“Most state laws define "relative" by degree of relatedness. For example, Arizona adoption law defines a "relative" as "uncle, aunt, adult sibling, grandparent or great-grandparent of the child of the whole or half-blood or by marriage or adoption”. ("Adoption of a Relative")
In many cases relative adoption would be thought of after a family member has passed away. Instead of putting the family member’s child up for adoption, the relative would adopt them instead, so they can have legal rights to the child. ("Adoption of a Relative") There is another case in which the parent is not taking responsibility for he/she’s child or no longer can take care of the child. This would lead to the state coming in to help the child, for example, Child Services. To prevent this from ending in the child in a whole new family, the family can come in and adopt the child.
Adopting an adult is not the type of adoption that is heard about often. To consider choosing the adopting adult method, the adoptee has to be at least the age of 18 and has to accept wanting to be adopted by the person who is willing to do the adoption. ("Adult Adoptions") There are several reasons why a person might consent to adult adoption. One reason that is most common is inheritance. This is done so that the adoptee can legally get an inheritance from the adopter. The next reason is because the adoptee has grown very close to his/her step-parent and wants to make the relationship as real as possible. ("Adopting an Adult") Another reason is that the adopted adult finds their biological family. The family can adopt them back into the family just as long as they are of age.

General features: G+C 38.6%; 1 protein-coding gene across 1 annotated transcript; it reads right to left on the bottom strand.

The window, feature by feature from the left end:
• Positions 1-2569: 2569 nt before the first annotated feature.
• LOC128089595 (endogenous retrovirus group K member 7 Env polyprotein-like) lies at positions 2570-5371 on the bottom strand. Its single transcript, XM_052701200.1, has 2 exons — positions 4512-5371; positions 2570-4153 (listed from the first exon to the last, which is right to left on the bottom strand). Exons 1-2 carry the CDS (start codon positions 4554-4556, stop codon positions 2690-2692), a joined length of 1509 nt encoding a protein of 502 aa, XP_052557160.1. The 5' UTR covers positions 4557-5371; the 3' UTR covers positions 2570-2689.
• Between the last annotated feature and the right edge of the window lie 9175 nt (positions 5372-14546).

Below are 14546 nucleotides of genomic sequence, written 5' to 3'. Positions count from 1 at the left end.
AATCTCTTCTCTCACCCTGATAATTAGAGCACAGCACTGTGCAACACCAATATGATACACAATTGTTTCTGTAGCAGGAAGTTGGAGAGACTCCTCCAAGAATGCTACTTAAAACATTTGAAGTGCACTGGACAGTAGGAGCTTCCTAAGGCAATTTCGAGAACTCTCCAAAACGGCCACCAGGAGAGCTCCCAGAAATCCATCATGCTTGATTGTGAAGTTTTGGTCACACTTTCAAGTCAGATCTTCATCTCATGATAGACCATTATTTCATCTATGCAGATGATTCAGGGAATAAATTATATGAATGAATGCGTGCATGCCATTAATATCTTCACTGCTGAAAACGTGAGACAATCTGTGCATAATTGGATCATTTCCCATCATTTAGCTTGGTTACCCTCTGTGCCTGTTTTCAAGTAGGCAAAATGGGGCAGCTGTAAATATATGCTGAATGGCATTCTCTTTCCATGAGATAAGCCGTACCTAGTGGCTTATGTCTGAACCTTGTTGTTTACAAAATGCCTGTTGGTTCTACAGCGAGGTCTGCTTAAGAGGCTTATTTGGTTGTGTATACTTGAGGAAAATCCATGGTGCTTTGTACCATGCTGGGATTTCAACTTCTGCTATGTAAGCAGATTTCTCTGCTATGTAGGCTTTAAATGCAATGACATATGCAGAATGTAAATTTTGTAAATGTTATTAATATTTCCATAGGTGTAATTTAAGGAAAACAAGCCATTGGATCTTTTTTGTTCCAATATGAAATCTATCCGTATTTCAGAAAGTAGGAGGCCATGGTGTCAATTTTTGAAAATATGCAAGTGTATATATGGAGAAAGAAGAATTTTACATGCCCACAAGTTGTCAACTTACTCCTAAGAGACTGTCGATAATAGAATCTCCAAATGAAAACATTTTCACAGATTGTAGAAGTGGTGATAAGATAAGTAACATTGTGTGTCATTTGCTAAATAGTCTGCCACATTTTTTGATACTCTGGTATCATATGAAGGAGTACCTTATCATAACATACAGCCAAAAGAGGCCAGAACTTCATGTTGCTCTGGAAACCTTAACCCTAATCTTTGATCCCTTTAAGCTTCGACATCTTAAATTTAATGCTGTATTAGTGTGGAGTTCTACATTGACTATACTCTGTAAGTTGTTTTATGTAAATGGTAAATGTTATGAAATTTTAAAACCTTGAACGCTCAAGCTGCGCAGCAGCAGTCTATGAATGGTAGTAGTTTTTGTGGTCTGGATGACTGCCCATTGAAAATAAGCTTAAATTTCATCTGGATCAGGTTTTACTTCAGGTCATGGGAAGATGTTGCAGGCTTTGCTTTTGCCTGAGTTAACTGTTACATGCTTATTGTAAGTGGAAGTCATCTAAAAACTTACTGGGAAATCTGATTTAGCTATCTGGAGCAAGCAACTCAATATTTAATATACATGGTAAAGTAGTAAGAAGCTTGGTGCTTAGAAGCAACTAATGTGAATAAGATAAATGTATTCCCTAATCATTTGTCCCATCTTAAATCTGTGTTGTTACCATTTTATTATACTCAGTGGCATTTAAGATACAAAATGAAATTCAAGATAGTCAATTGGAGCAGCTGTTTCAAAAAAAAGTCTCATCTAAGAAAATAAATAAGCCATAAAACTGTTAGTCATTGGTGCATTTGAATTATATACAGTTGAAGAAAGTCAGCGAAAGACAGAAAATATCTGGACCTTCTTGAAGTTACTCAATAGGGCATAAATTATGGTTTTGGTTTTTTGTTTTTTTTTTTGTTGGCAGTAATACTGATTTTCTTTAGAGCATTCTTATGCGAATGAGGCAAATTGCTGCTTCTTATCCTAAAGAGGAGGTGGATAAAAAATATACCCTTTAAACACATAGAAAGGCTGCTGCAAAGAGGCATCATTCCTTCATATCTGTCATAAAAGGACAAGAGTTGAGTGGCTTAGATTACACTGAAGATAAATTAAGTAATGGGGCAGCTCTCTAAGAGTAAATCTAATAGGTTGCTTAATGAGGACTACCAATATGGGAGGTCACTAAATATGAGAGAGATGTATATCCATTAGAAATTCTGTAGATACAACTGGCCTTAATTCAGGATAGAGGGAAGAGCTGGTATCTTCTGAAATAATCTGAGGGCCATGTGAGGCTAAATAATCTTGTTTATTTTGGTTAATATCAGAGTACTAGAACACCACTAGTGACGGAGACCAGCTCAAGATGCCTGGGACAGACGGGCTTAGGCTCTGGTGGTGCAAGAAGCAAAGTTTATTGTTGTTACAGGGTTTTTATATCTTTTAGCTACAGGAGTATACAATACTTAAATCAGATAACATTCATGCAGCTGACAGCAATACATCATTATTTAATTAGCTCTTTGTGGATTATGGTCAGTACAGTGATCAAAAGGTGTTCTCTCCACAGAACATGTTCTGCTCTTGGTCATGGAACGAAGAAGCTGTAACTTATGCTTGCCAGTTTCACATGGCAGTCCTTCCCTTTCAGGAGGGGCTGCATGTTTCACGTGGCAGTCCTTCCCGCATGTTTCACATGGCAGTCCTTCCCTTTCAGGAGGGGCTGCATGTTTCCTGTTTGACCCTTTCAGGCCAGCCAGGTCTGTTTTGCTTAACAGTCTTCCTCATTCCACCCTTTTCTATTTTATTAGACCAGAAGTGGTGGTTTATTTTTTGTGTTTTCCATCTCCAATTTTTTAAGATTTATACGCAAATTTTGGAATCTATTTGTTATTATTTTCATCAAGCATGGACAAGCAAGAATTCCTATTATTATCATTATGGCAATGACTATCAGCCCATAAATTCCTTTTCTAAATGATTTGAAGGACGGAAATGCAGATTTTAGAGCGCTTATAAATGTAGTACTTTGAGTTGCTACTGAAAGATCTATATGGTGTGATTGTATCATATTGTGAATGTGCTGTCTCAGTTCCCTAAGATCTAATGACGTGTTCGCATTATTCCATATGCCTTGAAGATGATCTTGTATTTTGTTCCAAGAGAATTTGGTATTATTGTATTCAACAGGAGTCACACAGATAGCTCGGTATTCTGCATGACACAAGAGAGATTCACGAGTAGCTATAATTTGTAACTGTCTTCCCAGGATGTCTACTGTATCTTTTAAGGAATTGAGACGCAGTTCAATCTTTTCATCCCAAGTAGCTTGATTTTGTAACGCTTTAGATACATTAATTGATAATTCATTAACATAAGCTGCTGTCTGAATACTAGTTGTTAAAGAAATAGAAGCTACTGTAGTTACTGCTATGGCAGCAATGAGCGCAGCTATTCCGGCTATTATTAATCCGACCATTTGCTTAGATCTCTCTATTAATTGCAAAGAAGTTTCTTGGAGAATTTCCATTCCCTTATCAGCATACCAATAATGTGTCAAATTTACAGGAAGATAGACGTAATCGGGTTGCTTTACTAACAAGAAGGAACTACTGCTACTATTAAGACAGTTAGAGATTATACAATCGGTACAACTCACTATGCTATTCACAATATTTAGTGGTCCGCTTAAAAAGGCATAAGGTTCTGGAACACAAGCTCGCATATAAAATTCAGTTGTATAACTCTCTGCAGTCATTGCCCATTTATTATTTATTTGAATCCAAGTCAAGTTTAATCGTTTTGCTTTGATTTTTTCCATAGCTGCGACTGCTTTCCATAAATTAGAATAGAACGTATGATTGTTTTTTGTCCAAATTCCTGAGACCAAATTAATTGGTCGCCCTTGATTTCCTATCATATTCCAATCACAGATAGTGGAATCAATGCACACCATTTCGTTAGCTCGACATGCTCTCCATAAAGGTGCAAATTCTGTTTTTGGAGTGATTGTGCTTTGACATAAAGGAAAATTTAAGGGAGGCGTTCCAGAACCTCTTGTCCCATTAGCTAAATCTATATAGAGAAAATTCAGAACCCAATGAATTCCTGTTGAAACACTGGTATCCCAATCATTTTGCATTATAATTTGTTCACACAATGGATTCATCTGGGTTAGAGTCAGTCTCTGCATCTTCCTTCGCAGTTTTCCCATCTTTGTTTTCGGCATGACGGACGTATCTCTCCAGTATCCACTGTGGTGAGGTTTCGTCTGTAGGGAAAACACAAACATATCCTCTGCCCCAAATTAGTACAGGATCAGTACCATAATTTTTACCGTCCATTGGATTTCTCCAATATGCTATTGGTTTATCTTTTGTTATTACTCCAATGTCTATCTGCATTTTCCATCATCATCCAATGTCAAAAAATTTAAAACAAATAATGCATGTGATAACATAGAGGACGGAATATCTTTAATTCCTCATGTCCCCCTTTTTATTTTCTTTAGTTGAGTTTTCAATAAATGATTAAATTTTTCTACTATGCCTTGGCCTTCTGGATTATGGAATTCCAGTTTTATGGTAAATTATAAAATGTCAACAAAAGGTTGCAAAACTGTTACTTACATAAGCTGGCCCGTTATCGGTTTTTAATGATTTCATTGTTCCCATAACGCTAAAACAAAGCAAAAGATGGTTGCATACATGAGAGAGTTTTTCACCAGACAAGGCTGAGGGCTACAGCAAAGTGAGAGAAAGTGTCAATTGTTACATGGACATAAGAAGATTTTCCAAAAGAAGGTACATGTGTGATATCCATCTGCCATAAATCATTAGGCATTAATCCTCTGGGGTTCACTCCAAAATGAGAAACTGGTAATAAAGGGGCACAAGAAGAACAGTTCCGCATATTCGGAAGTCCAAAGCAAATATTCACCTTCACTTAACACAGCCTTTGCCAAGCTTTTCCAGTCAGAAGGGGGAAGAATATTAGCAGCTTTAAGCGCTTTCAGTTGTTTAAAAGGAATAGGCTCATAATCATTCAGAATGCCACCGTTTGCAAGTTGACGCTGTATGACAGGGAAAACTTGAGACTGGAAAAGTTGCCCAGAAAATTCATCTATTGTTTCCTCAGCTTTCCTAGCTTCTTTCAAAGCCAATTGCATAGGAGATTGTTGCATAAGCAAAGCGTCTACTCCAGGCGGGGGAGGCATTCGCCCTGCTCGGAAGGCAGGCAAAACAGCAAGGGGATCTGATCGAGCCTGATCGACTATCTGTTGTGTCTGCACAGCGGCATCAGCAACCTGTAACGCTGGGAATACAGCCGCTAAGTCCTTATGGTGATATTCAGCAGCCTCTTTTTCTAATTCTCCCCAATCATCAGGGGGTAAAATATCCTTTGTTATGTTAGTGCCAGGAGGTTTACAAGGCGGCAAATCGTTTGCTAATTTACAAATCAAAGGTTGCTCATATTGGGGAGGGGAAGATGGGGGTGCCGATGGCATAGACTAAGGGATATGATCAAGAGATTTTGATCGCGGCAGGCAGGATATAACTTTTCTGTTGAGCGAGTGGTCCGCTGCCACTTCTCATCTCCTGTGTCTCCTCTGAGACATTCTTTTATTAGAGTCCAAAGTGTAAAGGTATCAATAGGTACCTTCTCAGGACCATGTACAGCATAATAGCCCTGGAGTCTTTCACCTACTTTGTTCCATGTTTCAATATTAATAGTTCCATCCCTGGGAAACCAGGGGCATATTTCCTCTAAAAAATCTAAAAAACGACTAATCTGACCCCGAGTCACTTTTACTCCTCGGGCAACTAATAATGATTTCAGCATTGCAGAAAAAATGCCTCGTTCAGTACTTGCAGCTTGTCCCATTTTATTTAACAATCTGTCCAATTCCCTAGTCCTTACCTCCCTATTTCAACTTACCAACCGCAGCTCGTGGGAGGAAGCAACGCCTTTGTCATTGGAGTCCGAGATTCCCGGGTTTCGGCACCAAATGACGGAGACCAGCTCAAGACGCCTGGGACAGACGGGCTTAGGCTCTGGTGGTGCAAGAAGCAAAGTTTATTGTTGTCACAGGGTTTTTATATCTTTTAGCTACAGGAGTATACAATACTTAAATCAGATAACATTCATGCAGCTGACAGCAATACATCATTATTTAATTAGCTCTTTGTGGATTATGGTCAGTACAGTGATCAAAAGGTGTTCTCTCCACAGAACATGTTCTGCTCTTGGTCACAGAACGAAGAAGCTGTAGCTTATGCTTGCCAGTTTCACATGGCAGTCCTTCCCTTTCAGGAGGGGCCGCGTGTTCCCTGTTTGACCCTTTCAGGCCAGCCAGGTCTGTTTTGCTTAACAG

After an adult is adopted, he/she will receive a new birth certificate that will have the adoptive parents in place of the adoptee’s birth parents. Then the adoptee’s last name would be changed to the adoptive parents’, but this can be optional. The way our government is set up lets states make separate laws from others, so there are different rules and regulations on adult adoption in each state. Some laws the rules and regulations may be similar, but others may be entirely opposite.
("Adopting an Adult")
For the gay community adoption seems good in one part of the country or world, but frowned upon in the others. In the United States, it has been a struggle for separate states to decide whether to allow or deny homosexual adoption. To this day some states remain neutral on the subject matter because there are reasons why it would be good and reasons why it should not be able to happen; it is neither legal nor illegal to do.